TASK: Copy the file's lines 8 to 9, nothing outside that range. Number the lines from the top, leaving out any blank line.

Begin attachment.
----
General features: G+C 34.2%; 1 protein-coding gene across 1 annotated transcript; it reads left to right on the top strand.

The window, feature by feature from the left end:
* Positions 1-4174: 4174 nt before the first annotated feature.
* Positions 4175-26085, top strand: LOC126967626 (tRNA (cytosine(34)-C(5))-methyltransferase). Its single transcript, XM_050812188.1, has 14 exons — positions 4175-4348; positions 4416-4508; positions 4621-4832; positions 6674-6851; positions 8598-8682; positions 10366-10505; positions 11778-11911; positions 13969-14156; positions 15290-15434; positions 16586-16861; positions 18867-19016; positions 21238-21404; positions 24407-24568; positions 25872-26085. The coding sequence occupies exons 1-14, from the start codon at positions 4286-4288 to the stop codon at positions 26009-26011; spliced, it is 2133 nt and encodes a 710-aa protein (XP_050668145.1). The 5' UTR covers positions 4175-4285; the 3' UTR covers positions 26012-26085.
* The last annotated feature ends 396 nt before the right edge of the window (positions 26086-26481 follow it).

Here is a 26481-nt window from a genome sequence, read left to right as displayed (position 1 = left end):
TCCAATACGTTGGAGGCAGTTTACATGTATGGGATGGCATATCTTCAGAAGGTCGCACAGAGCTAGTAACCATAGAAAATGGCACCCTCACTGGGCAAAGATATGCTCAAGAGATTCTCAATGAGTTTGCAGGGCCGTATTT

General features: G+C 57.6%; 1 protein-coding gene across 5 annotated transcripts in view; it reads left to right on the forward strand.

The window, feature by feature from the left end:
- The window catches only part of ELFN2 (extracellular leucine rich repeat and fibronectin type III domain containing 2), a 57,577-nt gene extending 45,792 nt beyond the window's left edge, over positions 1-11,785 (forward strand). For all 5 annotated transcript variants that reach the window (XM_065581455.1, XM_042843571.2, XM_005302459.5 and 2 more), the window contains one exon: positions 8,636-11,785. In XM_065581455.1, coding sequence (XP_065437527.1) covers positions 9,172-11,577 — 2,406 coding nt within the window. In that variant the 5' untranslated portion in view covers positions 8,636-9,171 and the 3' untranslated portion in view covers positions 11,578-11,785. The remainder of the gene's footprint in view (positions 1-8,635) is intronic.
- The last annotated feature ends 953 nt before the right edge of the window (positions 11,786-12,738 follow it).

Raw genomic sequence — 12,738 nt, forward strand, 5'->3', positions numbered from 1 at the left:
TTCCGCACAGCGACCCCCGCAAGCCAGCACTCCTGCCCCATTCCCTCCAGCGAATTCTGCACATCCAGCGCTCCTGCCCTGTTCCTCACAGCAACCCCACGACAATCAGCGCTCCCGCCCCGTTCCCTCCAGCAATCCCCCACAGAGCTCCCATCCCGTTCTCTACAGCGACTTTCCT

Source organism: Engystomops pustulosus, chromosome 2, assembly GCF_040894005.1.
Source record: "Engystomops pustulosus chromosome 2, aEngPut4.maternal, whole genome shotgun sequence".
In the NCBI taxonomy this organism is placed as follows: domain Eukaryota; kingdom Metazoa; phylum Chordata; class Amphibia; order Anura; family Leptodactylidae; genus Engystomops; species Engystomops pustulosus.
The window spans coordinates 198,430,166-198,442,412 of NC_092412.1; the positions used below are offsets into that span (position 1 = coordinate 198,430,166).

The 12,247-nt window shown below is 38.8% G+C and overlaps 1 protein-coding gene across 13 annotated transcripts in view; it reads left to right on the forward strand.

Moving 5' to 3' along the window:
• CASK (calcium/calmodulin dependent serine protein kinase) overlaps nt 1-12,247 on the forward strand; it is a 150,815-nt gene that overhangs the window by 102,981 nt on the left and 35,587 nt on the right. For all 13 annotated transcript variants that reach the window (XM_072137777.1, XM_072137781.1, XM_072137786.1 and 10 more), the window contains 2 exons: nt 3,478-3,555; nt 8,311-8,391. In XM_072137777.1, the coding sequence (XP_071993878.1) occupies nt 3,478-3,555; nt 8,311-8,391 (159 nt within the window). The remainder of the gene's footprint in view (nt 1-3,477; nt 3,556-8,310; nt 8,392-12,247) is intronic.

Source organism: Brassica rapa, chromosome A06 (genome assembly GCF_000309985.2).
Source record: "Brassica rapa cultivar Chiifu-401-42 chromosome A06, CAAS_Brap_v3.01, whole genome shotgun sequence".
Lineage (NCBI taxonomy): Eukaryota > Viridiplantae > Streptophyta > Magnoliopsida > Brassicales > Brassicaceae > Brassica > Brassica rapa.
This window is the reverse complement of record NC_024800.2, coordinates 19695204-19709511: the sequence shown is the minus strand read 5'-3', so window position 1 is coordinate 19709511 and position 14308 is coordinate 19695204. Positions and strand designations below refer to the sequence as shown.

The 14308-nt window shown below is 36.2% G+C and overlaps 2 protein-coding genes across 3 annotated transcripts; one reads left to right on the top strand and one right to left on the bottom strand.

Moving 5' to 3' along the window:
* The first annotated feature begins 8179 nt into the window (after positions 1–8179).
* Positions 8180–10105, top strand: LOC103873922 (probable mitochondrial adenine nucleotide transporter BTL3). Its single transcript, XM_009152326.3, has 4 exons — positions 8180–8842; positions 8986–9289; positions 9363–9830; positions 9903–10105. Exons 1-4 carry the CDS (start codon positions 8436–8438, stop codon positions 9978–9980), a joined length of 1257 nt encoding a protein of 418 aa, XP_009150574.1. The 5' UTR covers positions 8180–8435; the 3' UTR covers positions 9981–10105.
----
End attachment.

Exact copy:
General features: G+C 57.6%; 1 protein-coding gene across 5 annotated transcripts in view; it reads left to right on the forward strand.

The window, feature by feature from the left end: